I’m happy to share another round of Cybils Award nominated picture books that have delighted my own children, and me as well! While my two youngest kids are ranked pretty high on the rambunctious scale, they do enjoy storytimes that are quiet, snuggly experiences, curled up together on our couch. Some books are better suited for this type of one-on-one reading, and these four picture books definitely fit the bill.
The title sets the stage in Deborah Underwood’s The Quiet Book, illustrated by Renata Liwska. Everything about this book is quiet- the text, the tone, the illustrations. This is a very thoughtful book, contemplating all the different types of quiet, and I found that reading it with my own kids made for some interesting conversations and observations about their own (rare) experiences being and feeling quiet.
Susan Meyers’ Bear in the Air is another book to pull out when your little one has climbed into your lap for a story. While out for a stroll on the boardwalk one day, a baby’s stuffed bear falls from the carriage and is nowhere to be found. While Mom consoles the wailing baby, the bear’s adventure is just beginning, and he spends the day being bounced from one place to the next in a wacky series of events. Lovers of stuffed bears will rejoice in the serendipitous happy ending, and children will snuggle closer to take in the gorgeous and softly muted illustrations by Amy Bates.
Friendship is often celebrated in children’s books, and Carin Berger’s Forever Friends should be added to the list of the best. The story line is basic enough- a small blue bird and a young bunny play together one spring day, and their friendship blossoms. When the cold winds begin to blow, the bird must fly away to warmth, but promises to return. The cut-paper collage illustrations intrigue me- they appear so simple, with clean lines and simple design, but they just seem to pop off the page. My four year old daughter was fascinated to find that she could see small letters in the collage pieces, which was explained by a note on the flap explaining: “Berger’s cut-paper collages are made using ephemera, such as catalogues, old books, receipts, letters, and ticket stubs.” Cool!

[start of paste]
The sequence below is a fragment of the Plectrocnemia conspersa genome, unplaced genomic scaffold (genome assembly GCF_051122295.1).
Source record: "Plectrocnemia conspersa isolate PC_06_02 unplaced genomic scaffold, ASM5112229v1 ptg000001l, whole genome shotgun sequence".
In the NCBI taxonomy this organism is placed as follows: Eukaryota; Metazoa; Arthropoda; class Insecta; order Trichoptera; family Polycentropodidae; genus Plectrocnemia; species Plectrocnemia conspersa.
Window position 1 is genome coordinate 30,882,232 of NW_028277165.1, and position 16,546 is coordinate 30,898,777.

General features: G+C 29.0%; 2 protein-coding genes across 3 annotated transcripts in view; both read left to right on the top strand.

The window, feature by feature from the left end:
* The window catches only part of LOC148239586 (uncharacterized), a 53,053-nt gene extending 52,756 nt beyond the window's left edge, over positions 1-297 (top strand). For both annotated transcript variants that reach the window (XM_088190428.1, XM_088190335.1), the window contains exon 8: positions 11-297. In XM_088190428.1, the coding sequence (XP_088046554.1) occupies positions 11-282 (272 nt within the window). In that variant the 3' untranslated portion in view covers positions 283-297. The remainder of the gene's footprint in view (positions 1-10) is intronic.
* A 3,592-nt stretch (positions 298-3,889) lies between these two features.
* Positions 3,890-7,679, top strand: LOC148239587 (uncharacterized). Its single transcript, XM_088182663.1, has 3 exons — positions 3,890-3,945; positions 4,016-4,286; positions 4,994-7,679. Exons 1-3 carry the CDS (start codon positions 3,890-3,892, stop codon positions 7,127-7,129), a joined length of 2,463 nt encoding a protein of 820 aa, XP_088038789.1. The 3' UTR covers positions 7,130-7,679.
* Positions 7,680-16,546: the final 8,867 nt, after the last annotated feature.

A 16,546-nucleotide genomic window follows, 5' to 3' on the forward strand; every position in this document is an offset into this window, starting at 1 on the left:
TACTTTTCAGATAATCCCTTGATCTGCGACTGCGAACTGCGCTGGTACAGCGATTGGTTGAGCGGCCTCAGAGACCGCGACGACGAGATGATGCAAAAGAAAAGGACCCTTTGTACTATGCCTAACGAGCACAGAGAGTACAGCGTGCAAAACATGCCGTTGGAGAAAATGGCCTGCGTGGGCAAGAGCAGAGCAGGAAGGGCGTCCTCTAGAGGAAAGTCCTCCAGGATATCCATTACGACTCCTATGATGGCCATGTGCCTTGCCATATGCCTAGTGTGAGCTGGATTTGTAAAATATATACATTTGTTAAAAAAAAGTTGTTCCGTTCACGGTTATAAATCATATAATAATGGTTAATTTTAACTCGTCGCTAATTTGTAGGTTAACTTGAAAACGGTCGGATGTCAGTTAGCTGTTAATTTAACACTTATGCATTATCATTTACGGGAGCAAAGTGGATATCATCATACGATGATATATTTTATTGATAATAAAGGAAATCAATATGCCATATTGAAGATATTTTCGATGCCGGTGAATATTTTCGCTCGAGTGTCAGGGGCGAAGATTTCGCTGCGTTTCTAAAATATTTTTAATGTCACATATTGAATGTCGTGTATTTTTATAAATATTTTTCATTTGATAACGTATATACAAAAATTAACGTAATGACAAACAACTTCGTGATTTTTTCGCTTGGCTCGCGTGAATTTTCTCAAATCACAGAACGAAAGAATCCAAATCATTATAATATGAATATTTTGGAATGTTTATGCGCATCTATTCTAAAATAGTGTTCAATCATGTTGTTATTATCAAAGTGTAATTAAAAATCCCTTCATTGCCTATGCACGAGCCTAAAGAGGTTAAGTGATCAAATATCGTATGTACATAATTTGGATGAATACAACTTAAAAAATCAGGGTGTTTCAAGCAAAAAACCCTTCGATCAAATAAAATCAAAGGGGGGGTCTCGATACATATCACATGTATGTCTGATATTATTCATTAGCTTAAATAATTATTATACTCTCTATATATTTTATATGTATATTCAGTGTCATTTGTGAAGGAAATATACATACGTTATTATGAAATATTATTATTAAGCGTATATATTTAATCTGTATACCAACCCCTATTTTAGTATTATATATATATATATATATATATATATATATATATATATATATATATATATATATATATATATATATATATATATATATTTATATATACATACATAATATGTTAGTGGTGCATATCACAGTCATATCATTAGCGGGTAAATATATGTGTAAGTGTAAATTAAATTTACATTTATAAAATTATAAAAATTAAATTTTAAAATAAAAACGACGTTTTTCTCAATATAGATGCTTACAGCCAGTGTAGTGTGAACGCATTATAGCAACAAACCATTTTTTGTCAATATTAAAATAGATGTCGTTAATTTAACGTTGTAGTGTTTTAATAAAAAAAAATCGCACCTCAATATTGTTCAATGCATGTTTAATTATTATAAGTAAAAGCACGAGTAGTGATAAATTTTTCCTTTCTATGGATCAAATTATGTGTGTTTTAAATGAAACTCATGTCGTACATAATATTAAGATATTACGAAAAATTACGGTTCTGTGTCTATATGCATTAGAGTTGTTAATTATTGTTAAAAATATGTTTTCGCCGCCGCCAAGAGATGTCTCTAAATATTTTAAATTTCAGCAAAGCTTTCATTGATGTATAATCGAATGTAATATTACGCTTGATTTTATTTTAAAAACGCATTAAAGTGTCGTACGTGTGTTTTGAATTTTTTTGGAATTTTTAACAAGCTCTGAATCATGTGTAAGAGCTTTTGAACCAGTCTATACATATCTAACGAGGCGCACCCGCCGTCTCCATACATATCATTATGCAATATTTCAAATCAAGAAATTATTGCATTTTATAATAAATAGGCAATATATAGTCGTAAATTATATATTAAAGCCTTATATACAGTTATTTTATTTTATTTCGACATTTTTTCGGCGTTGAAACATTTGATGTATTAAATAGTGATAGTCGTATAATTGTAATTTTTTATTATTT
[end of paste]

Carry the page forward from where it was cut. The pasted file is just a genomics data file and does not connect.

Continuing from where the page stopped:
Speaking of visually appealing books, Molly Coxe’s Benjamin and Bumper to the Rescue features photographs by Olivier Toppin of the story’s characters in small felt-animal form acting out the scenes of the book. When Benjamin’s mother goes out to run errands and doesn’t return by the time she indicated, Benjamin, the adorable small mouse in blue checkered pants enlists the help of his friend Bumper, a much larger elephant. The two head off on their search-and-rescue mission, loaded up with all the gear they might need. Some clues lead them to Benjamin’s mother, and they must use their supplies along with their wits to save her. All in all, an adventure story for young ones, with full-page spread photograph illustrations that made me wish for my own stuffed Benjamin.
If you’re looking for more picture books that have been nominated this year, please visit the Fiction Picture Book page and browse the titles. The finalists will be announced on January 1, and I hope to share more from my growing pile in the coming weeks.
Dawn’s fascination with picture books is indulged each and every day with her kids. Their adventures, bookish and not, can be found at my thoughts exactly.